“We are not worried but rather concerned by those Batswana who voted for the BDP to rule are now at a disadvantage because it seems people are questioning their decision to give us the responsibility,” he said. “On the other hand these petitions compromise the integrity of the Independent Electoral Commission (IEC). Following all the transparent process put forward before all the parties prior to the elections including inspection of the voters roll we are concerned by this.”

While Balopi is dismissing any worries as a party emanating from these petitions, informants say the mood was sombre when the subject matter was presented. The registration exercise had attracted around 933 627 voters who were eligible to vote. In the first voter registration, 753 470 registered; the first supplementary garnered 40 738; and the last having attained 139 354.  IEC had targeted 1 067 218 million voters to register and used close to P134 million for the exercise

The UDC claims of duplicated names, Boko said this compromises Botswana‘s elections which observers have always hailed as free and fair. “Rigging might have already started and we are concerned by the care-free manner demonstrated by the IEC,” he said before elections.
The party says it even sent a letter of concern through their lawyers to the IEC in regard to the matter and the election body conceded that it was a blunder on their side but they have since arrested the situation. But the UDC top echelons were still not convinced and suspected there might be a plan to manipulate the elections.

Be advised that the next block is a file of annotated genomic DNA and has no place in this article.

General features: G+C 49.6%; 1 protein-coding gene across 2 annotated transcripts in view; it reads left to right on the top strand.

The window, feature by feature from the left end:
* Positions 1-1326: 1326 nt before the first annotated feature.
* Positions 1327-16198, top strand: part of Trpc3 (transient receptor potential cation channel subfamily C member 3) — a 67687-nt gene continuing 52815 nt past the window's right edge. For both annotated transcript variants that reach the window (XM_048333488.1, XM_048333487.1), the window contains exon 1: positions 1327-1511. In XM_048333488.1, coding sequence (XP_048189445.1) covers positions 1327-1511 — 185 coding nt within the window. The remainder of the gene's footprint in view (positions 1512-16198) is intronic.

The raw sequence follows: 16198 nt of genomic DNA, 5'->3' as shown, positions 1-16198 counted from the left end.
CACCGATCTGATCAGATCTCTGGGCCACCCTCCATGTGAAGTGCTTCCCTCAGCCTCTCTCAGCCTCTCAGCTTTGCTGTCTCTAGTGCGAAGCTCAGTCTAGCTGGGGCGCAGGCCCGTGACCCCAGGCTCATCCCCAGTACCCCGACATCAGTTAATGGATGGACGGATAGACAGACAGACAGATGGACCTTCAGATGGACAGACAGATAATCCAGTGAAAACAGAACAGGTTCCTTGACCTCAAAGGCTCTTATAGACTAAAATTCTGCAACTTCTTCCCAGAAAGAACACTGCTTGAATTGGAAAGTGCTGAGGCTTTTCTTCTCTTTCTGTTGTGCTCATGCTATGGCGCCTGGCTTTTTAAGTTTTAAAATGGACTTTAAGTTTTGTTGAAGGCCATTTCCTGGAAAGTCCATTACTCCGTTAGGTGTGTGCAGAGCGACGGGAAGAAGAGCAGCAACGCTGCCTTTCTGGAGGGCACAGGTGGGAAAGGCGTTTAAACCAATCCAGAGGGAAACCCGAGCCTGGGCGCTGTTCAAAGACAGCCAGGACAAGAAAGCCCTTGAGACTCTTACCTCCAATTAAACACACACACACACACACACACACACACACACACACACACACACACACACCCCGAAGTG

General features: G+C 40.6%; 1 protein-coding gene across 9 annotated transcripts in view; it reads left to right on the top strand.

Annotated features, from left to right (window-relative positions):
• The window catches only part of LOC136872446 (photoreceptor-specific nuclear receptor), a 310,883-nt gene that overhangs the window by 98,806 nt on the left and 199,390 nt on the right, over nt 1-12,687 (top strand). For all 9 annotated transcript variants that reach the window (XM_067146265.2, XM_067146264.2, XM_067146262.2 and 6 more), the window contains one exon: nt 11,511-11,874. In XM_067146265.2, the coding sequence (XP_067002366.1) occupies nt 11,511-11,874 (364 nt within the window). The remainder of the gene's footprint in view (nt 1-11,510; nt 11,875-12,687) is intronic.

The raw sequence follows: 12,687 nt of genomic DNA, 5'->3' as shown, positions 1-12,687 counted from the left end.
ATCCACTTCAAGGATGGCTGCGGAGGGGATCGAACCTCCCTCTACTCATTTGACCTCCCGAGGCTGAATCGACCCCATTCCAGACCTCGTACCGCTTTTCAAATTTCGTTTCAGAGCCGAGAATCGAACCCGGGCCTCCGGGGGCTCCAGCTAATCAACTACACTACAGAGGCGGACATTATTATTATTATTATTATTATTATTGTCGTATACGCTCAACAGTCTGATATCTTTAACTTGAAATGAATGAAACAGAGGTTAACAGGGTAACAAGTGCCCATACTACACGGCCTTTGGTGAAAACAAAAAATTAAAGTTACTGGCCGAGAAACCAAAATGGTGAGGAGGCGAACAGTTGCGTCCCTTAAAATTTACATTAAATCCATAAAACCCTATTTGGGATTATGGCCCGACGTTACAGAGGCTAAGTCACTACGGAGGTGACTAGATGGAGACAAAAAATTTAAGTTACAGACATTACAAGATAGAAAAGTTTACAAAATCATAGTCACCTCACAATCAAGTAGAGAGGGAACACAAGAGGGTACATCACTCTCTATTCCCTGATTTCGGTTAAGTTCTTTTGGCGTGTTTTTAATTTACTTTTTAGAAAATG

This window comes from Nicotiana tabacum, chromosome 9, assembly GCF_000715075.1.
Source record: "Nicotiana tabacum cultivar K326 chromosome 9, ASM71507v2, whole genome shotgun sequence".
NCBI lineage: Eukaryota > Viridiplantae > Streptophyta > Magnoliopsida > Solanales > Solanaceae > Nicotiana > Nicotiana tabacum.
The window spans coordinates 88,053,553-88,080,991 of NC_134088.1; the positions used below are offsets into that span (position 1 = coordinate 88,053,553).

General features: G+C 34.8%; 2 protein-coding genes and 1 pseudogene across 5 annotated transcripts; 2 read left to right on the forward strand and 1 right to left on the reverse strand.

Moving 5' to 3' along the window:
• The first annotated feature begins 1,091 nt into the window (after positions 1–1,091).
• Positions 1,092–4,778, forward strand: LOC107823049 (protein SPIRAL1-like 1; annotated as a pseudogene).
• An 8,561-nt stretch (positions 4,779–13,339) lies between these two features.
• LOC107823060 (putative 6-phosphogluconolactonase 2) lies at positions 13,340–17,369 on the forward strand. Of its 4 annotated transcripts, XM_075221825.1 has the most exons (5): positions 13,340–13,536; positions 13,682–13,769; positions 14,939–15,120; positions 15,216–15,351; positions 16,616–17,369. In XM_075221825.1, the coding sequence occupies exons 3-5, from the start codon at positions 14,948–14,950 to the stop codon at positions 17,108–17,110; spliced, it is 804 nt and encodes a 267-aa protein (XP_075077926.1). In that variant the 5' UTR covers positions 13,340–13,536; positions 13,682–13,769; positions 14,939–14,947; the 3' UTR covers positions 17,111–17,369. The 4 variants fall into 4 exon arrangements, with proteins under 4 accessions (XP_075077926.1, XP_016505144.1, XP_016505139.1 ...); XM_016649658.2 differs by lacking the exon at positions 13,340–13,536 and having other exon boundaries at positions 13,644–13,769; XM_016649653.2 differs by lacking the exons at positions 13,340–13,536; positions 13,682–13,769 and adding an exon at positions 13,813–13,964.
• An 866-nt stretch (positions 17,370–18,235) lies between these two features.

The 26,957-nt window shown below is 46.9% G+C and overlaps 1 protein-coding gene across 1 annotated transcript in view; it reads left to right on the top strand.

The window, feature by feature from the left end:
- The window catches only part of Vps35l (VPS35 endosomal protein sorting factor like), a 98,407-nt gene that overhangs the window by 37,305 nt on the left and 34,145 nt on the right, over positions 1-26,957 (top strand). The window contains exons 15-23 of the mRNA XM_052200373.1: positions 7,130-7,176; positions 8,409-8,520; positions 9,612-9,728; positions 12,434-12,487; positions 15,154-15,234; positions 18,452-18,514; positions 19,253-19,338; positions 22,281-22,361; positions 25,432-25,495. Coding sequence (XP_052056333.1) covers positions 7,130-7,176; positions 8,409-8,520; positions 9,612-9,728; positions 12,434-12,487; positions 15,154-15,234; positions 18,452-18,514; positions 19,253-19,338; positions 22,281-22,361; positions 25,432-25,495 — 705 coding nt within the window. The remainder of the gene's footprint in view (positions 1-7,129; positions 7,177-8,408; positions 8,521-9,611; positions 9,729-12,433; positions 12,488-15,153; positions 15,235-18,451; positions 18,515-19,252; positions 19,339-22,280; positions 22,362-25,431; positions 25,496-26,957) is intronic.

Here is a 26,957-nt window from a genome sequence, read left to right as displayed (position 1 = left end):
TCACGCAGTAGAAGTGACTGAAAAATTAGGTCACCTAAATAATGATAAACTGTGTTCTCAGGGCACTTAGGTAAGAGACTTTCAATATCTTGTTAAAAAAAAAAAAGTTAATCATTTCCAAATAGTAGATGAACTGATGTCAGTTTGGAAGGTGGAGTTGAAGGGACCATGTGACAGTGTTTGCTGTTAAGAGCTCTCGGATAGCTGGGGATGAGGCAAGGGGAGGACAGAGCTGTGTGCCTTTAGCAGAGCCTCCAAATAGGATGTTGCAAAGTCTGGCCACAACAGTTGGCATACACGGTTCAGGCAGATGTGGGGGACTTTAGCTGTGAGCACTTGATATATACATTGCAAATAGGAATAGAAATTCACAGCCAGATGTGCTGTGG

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Local tennis team upbeat ahead of Billie Jean King cup

29th May 2023

With almost two weeks until the 2023 Billie Jean King Cup, which will be staged in Kenya from June 12-17, 2023, the Botswana Tennis Association (BTA) ladies’ team coach, Ernest Seleke, is optimistic about reaching greater heights.

Billie Jean King Cup, or the BJK Cup, is a premier international team competition in women’s tennis, launched as the Federation Cup to celebrate the 50th anniversary of the International Tennis Federation (ITF). The BJK Cup is the world’s largest annual women’s international team sports competition in terms of the number of nations that compete.

The finals will feature 12 teams (Botswana, Burundi, Ghana, Kenya, Seychelles, Morocco, Namibia, Nigeria, Tunisia, Mauritius, Zimbabwe, and the Democratic Republic of Congo) competing in the four round-robin groups of three. The four group winners will qualify for the semifinals, and the 2023 Billie Jean King Cup will be crowned after the completion of the knockout phase.

Closer to home, the BW Tennis team is comprised of Thato Madikwe, Leungo Monnayoo, Chelsea Chakanyuka, and Kelebogile Monnayoo. However, according to Seleke, they have not assembled the team yet as some of the players are still engaged.

“At the moment, we are depending on the players and their respective coaches in terms of training. However, I will meet up with Botswana-based players in the coming week, while the United States of America (USA) based player Madikwe will probably meet us in Kenya. Furthermore, Ekua Youri and Naledi Raguin, who are based in Spain and France respectively, will not be joining us as they will be writing their examinations,” said Seleke.